By Amanda Joerndt
Dental hygiene students at Youngstown State University assist kids on the autistic spectrum with practicing oral hygiene, while learning how to handle different types of patients for future careers.
The dental hygiene program offers a lecture class each semester teaching students how to work with patients who have neurodevelopmental disorders.
While learning through lectures and in-class sessions, dentals students work with kids from the Rich Center for Autism and give them oral exams.
The Rich Center helps kids with autistic disorders learn through educational programs and help them reach their full potential.
Not only did the dental students benefit from the experience, but the Rich Center children also practiced how to have proper oral hygiene and have a positive interaction with other students.
Paul Filipowicz, a nurse at the Rich Center, worked closely with his kids at the center and the dental hygiene students to create a memorable experience.
“We took the kids over there for a field trip to sit in the chairs, play with the buttons and water guns,” he said. “Some kids hopped right in and went to town, with others we had to talk them through it.”
He said before the day of the exam, the dental students walked to the Rich Center and talked with the children again.
“We had dental students come here and meet their child here and build familiarity with their student,” he said. “It was nice because the students had picture cards and the interaction was real one-on-one, which helped the dental students out and our children.”
Filipowicz said the kids at the Rich Center experienced a new routine and overcame barriers that came along with the exam process.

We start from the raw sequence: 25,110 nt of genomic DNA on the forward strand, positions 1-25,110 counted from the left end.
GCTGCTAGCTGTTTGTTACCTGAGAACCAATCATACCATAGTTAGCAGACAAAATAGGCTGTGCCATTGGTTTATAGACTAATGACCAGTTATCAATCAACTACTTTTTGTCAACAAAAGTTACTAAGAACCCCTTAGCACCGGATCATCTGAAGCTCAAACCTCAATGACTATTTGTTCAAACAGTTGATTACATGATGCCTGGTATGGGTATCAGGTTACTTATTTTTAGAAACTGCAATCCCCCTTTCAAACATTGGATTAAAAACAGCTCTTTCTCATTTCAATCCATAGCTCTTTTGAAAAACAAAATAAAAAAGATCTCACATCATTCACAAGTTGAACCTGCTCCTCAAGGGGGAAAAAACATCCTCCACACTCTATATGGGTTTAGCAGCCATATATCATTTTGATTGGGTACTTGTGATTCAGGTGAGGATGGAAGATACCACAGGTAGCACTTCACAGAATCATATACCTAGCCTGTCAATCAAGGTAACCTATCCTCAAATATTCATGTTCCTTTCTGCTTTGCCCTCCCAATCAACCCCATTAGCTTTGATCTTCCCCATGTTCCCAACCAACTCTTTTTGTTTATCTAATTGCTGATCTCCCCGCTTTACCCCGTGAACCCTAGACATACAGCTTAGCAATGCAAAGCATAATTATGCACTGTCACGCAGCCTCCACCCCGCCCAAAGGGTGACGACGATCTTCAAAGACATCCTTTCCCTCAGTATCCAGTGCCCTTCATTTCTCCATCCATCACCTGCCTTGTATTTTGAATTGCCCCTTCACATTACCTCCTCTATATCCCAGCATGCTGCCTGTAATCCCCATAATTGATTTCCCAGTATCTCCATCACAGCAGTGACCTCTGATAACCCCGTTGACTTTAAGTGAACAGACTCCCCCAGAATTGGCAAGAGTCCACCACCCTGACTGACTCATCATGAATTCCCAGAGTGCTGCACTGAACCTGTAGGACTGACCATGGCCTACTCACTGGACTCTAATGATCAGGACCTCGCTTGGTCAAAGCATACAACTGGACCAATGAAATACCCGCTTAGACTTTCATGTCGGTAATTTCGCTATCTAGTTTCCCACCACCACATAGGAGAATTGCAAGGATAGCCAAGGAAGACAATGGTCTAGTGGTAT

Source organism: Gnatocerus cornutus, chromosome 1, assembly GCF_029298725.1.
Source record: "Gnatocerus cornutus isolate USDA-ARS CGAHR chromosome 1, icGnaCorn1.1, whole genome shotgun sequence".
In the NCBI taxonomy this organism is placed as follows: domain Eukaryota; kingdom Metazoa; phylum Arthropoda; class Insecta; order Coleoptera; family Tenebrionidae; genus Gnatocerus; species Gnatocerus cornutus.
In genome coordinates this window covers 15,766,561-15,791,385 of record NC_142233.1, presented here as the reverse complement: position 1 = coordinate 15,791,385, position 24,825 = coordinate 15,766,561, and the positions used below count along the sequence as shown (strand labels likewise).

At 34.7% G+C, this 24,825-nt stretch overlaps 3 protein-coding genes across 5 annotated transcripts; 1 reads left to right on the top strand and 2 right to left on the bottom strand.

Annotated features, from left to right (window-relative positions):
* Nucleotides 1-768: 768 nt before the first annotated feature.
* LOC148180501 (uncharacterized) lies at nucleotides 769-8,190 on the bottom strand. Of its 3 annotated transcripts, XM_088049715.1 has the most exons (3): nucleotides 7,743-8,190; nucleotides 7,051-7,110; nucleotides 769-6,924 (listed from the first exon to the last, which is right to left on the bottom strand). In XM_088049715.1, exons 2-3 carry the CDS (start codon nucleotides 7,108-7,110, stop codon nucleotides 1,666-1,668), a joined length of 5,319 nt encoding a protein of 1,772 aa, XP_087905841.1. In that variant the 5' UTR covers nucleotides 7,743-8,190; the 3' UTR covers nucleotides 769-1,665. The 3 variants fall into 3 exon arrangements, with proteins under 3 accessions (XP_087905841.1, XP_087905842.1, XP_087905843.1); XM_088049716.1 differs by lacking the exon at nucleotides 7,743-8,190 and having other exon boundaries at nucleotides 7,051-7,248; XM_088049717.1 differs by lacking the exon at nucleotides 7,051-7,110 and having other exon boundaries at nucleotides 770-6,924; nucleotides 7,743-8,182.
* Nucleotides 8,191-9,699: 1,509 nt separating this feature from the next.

“For some kids, they had their teeth cleaned and flossed, but for other kids it was a big deal just to get in the chair,” he said. “I think we met a lot of goals with just getting them there.”
Ruth Palich, assistant professor in the dental hygiene program, gave senior students an opportunity to help them pass the course and learn more about managing patients.
Palich said the oral exams started being a part of the class a couple years ago and helps to provide as much service as possible for the kids.
“We talk a lot about different types of patients and managing them best,” she said. “We had this idea a couple of years ago to bring those children who wanted to participate to our clinic and try to perform whatever basic services we could.”
She said preparing the senior students on the transition from college courses to real world jobs is is her main goal.
“Autism spectrum disorders are very prevalent, and we want [the students] to be able to know the strategies on how to handle patients and making their appointments fulfilling,” she said. “This just lays down the foundation and gives them the practical information.”
In her opinion, the exams and student-to-child interaction was very fulfilling as a professor.
“We had a number of students who were able to do a mirror exam, count their teeth and provide a fluoride varnish,” she said. “Nothing too extensive, but I think every milestone is important with these children to get them desensitized to having dental work done.”
Nina Petro, a senior dental hygiene student, had to prepare for the exams through PowerPoints, lectures from the nurse and practicing with the instruments.
Petro said she worked hard all semester to make her child’s experience successful.
“He never went to the dentist before, and he actually had great oral hygiene,” she said. “Since he didn’t have any experience, I just let him play with everything, and I asked him what he wanted me to do.”
Petro said this opportunity allowed her to feel more comfortable working with different types of patients.
“I think in the future when we have these types of patients, we will be able to know how to deal with them and understand better,” she said. “They’re not going to accept some things the way we will, so you have to be patient and understanding with them.”